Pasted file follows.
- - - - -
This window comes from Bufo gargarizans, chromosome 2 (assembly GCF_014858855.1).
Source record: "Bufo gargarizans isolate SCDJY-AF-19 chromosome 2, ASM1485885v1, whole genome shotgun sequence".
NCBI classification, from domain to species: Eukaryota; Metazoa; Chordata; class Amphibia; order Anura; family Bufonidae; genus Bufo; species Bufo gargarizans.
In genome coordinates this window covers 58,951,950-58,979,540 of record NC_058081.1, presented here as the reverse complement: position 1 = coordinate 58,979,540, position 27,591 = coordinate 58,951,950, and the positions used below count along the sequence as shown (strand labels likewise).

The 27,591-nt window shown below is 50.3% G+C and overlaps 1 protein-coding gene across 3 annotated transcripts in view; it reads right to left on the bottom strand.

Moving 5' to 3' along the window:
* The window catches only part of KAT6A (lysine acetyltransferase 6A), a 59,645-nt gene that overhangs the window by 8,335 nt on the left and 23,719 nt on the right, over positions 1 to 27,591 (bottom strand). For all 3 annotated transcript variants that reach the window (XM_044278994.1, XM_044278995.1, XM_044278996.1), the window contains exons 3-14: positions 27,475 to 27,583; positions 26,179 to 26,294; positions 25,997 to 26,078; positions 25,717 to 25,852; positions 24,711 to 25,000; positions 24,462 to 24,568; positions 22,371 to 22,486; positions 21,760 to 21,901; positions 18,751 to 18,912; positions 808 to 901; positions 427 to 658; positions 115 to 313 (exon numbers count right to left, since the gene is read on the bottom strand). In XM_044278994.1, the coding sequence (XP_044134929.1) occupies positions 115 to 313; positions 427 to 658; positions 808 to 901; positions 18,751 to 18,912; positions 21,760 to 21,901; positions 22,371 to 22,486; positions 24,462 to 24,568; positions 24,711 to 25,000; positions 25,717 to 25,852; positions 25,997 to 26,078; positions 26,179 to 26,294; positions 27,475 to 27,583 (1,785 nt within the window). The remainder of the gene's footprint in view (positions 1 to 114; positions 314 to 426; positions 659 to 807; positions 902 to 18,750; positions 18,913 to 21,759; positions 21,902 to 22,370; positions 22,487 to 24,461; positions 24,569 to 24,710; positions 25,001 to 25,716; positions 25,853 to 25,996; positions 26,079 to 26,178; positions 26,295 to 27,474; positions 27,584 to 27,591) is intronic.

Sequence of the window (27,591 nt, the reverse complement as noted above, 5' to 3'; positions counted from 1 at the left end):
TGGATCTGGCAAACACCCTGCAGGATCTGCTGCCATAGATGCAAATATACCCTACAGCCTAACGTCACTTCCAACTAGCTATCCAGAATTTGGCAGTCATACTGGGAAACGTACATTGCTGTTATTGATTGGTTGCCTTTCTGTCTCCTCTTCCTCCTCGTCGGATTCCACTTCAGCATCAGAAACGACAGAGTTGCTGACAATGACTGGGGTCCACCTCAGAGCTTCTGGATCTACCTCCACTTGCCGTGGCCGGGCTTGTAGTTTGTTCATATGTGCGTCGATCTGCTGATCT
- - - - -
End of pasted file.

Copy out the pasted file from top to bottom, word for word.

This window comes from Bufo gargarizans, chromosome 2 (assembly GCF_014858855.1).
Source record: "Bufo gargarizans isolate SCDJY-AF-19 chromosome 2, ASM1485885v1, whole genome shotgun sequence".
NCBI classification, from domain to species: Eukaryota; Metazoa; Chordata; class Amphibia; order Anura; family Bufonidae; genus Bufo; species Bufo gargarizans.
In genome coordinates this window covers 58,951,950-58,979,540 of record NC_058081.1, presented here as the reverse complement: position 1 = coordinate 58,979,540, position 27,591 = coordinate 58,951,950, and the positions used below count along the sequence as shown (strand labels likewise).

The 27,591-nt window shown below is 50.3% G+C and overlaps 1 protein-coding gene across 3 annotated transcripts in view; it reads right to left on the bottom strand.

Moving 5' to 3' along the window:
* The window catches only part of KAT6A (lysine acetyltransferase 6A), a 59,645-nt gene that overhangs the window by 8,335 nt on the left and 23,719 nt on the right, over positions 1 to 27,591 (bottom strand). For all 3 annotated transcript variants that reach the window (XM_044278994.1, XM_044278995.1, XM_044278996.1), the window contains exons 3-14: positions 27,475 to 27,583; positions 26,179 to 26,294; positions 25,997 to 26,078; positions 25,717 to 25,852; positions 24,711 to 25,000; positions 24,462 to 24,568; positions 22,371 to 22,486; positions 21,760 to 21,901; positions 18,751 to 18,912; positions 808 to 901; positions 427 to 658; positions 115 to 313 (exon numbers count right to left, since the gene is read on the bottom strand). In XM_044278994.1, the coding sequence (XP_044134929.1) occupies positions 115 to 313; positions 427 to 658; positions 808 to 901; positions 18,751 to 18,912; positions 21,760 to 21,901; positions 22,371 to 22,486; positions 24,462 to 24,568; positions 24,711 to 25,000; positions 25,717 to 25,852; positions 25,997 to 26,078; positions 26,179 to 26,294; positions 27,475 to 27,583 (1,785 nt within the window). The remainder of the gene's footprint in view (positions 1 to 114; positions 314 to 426; positions 659 to 807; positions 902 to 18,750; positions 18,913 to 21,759; positions 21,902 to 22,370; positions 22,487 to 24,461; positions 24,569 to 24,710; positions 25,001 to 25,716; positions 25,853 to 25,996; positions 26,079 to 26,178; positions 26,295 to 27,474; positions 27,584 to 27,591) is intronic.

Sequence of the window (27,591 nt, the reverse complement as noted above, 5' to 3'; positions counted from 1 at the left end):
TGGATCTGGCAAACACCCTGCAGGATCTGCTGCCATAGATGCAAATATACCCTACAGCCTAACGTCACTTCCAACTAGCTATCCAGAATTTGGCAGTCATACTGGGAAACGTACATTGCTGTTATTGATTGGTTGCCTTTCTGTCTCCTCTTCCTCCTCGTCGGATTCCACTTCAGCATCAGAAACGACAGAGTTGCTGACAATGACTGGGGTCCACCTCAGAGCTTCTGGATCTACCTCCACTTGCCGTGGCCGGGCTTGTAGTTTGTTCATATGTGCGTCGATCTGCTGATCT